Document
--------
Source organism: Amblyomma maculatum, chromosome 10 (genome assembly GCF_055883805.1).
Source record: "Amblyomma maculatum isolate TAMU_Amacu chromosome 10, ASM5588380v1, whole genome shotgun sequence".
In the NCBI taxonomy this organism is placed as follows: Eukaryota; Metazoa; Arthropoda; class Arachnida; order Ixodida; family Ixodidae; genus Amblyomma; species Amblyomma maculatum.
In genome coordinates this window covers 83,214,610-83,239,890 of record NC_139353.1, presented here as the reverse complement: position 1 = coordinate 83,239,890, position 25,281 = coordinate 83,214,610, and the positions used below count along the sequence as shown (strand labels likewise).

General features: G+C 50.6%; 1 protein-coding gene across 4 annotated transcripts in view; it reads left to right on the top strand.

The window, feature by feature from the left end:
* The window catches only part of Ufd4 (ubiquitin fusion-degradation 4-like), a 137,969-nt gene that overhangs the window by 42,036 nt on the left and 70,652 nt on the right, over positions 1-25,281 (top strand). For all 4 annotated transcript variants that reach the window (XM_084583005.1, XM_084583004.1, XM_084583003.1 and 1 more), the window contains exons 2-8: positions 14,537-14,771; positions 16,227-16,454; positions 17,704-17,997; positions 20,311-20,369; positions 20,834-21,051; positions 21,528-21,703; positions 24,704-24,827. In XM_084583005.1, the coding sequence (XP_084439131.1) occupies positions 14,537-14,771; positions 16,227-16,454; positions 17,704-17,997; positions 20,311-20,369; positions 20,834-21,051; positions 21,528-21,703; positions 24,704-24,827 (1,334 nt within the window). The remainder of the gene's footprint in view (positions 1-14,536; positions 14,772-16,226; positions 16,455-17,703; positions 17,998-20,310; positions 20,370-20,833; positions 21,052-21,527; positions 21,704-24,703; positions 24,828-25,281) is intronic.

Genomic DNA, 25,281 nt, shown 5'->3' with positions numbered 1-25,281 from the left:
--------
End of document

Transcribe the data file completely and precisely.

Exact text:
Source organism: Amblyomma maculatum, chromosome 10 (genome assembly GCF_055883805.1).
Source record: "Amblyomma maculatum isolate TAMU_Amacu chromosome 10, ASM5588380v1, whole genome shotgun sequence".
In the NCBI taxonomy this organism is placed as follows: Eukaryota; Metazoa; Arthropoda; class Arachnida; order Ixodida; family Ixodidae; genus Amblyomma; species Amblyomma maculatum.
In genome coordinates this window covers 83,214,610-83,239,890 of record NC_139353.1, presented here as the reverse complement: position 1 = coordinate 83,239,890, position 25,281 = coordinate 83,214,610, and the positions used below count along the sequence as shown (strand labels likewise).

General features: G+C 50.6%; 1 protein-coding gene across 4 annotated transcripts in view; it reads left to right on the top strand.

The window, feature by feature from the left end:
* The window catches only part of Ufd4 (ubiquitin fusion-degradation 4-like), a 137,969-nt gene that overhangs the window by 42,036 nt on the left and 70,652 nt on the right, over positions 1-25,281 (top strand). For all 4 annotated transcript variants that reach the window (XM_084583005.1, XM_084583004.1, XM_084583003.1 and 1 more), the window contains exons 2-8: positions 14,537-14,771; positions 16,227-16,454; positions 17,704-17,997; positions 20,311-20,369; positions 20,834-21,051; positions 21,528-21,703; positions 24,704-24,827. In XM_084583005.1, the coding sequence (XP_084439131.1) occupies positions 14,537-14,771; positions 16,227-16,454; positions 17,704-17,997; positions 20,311-20,369; positions 20,834-21,051; positions 21,528-21,703; positions 24,704-24,827 (1,334 nt within the window). The remainder of the gene's footprint in view (positions 1-14,536; positions 14,772-16,226; positions 16,455-17,703; positions 17,998-20,310; positions 20,370-20,833; positions 21,052-21,527; positions 21,704-24,703; positions 24,828-25,281) is intronic.

Genomic DNA, 25,281 nt, shown 5'->3' with positions numbered 1-25,281 from the left: